By Anna Chibamu
THE Gukurahundi massacres are not “small a matter”, and the atrocities need to be addressed as a matter of urgency, the National Transitional Justice Working Group (NTJWG) has demanded.
In a statement, the NTJWG said it noted with concern recent utterances by the spokesperson of the National Peace and Reconciliation Commission (NPRC) Obert Gutu recently when remarked at a press conference that “Gukurahundi is just a very small, tiny fraction of the various other disputes we are talking about.”
However, the human rights lobby group said the utterances by Gutu, a former senior MDC official were; “callous and showing no regard for the pain, suffering, and trauma that has been endured by the victims and survivors of Gukurahundi as well as their families also noting that most of them were dying in silence without getting any necessary help.”
The NTJWG said it was also regrettable that Gukurahundi survivors were dying without receiving redress from the government for the human rights violations.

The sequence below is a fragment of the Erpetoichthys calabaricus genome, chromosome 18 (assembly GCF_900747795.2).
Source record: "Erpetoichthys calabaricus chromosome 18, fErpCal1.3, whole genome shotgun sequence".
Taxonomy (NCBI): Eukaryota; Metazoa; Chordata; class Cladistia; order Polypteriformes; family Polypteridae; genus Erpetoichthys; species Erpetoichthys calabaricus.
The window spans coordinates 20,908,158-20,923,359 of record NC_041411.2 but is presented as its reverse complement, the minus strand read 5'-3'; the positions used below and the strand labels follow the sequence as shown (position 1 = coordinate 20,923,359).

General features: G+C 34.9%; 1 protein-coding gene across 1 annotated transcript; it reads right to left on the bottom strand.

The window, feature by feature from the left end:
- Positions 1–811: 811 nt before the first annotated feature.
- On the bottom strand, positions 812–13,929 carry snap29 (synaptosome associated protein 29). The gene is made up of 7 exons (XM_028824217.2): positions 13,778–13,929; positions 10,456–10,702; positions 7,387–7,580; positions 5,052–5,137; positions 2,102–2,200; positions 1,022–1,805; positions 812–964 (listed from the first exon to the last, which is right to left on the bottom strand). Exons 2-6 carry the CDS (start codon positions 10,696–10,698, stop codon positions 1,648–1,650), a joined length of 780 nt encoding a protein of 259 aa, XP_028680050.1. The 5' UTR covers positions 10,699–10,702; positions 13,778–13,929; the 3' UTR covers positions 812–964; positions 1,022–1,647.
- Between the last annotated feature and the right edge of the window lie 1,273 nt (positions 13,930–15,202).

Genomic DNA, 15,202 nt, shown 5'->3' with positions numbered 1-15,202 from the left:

“While the NTJWG acknowledges that Zimbabwe has had various epochs of violence which require the NPRC’s attention, this does not reduce Gukurahundi to a “small, tiny” issue.
“Furthermore, given the lapse of time since Gukurahundi happened, many survivors and victims, and families of victims are dying without getting redress for the violations.”
The NTJWG added; “The NPRC should, therefore, be prioritising addressing Gukurahundi to ensure that the wounds of the past are healed. Gukurahundi has previously been denied and trivialised to enable perpetrators of the violations to control the narrative around the atrocities and deny victims, survivors, and their families the space to discuss their lived experiences and seek redress. Considering this, the utterances by Commissioner Gutu are regrettable and concerning.”
According to the rights group, Zimbabwe has for years been marred with violence and human rights abuses, which have left the nation divided.
Gukurahundi happened in the early 80s to mid-80s when an estimated 20 000 civilians were killed following the deployment of the North Korean-trained Fifth Brigade army by the late former President Robert Mugabe in the Matabeleland and Midlands provinces.
“Although the violations occurred over three decades ago, no official apology has been given nor any other reparations given to the victims and survivors of the violations. As a result, this issue remains emotive, triggering pain and trauma with the need for justice remaining to date,” added NTJWG.
The NPRC’s mandate includes ensuring post-conflict justice, healing, and reconciliation.